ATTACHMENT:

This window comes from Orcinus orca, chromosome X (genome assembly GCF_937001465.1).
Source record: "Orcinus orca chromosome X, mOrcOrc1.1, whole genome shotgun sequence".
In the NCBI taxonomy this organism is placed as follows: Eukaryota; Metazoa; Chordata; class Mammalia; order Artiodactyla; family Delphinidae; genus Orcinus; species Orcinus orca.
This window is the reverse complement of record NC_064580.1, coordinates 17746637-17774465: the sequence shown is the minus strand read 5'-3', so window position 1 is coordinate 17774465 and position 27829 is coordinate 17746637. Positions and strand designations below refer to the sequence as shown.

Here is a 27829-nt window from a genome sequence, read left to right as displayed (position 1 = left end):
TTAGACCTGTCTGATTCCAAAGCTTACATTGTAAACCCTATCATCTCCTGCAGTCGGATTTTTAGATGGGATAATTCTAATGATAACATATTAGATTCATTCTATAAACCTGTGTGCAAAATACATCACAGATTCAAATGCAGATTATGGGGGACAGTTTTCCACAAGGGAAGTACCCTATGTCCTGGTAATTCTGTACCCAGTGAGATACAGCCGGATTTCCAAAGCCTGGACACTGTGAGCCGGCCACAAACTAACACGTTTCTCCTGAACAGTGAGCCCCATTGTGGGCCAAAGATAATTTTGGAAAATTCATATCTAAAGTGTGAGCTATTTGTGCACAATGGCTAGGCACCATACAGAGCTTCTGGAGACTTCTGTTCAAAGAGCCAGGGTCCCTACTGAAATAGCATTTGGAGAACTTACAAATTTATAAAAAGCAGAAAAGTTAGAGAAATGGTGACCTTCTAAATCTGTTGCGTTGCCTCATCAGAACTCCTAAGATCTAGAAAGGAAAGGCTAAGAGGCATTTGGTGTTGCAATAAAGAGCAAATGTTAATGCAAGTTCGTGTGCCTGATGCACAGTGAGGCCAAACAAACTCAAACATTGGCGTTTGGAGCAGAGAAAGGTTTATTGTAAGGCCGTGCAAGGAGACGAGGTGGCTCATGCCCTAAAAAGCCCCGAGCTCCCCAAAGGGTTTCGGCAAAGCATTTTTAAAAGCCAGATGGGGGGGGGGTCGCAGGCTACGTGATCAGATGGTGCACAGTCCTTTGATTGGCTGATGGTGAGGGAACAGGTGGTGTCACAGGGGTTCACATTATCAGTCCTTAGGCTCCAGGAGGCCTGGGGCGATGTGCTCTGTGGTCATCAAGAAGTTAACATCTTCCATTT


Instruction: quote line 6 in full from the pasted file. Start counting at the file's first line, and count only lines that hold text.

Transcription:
TTAGACCTGTCTGATTCCAAAGCTTACATTGTAAACCCTATCATCTCCTGCAGTCGGATTTTTAGATGGGATAATTCTAATGATAACATATTAGATTCATTCTATAAACCTGTGTGCAAAATACATCACAGATTCAAATGCAGATTATGGGGGACAGTTTTCCACAAGGGAAGTACCCTATGTCCTGGTAATTCTGTACCCAGTGAGATACAGCCGGATTTCCAAAGCCTGGACACTGTGAGCCGGCCACAAACTAACACGTTTCTCCTGAACAGTGAGCCCCATTGTGGGCCAAAGATAATTTTGGAAAATTCATATCTAAAGTGTGAGCTATTTGTGCACAATGGCTAGGCACCATACAGAGCTTCTGGAGACTTCTGTTCAAAGAGCCAGGGTCCCTACTGAAATAGCATTTGGAGAACTTACAAATTTATAAAAAGCAGAAAAGTTAGAGAAATGGTGACCTTCTAAATCTGTTGCGTTGCCTCATCAGAACTCCTAAGATCTAGAAAGGAAAGGCTAAGAGGCATTTGGTGTTGCAATAAAGAGCAAATGTTAATGCAAGTTCGTGTGCCTGATGCACAGTGAGGCCAAACAAACTCAAACATTGGCGTTTGGAGCAGAGAAAGGTTTATTGTAAGGCCGTGCAAGGAGACGAGGTGGCTCATGCCCTAAAAAGCCCCGAGCTCCCCAAAGGGTTTCGGCAAAGCATTTTTAAAAGCCAGATGGGGGGGGGGTCGCAGGCTACGTGATCAGATGGTGCACAGTCCTTTGATTGGCTGATGGTGAGGGAACAGGTGGTGTCACAGGGGTTCACATTATCAGTCCTTAGGCTCCAGGAGGCCTGGGGCGATGTGCTCTGTGGTCATCAAGAAGTTAACATCTTCCATTT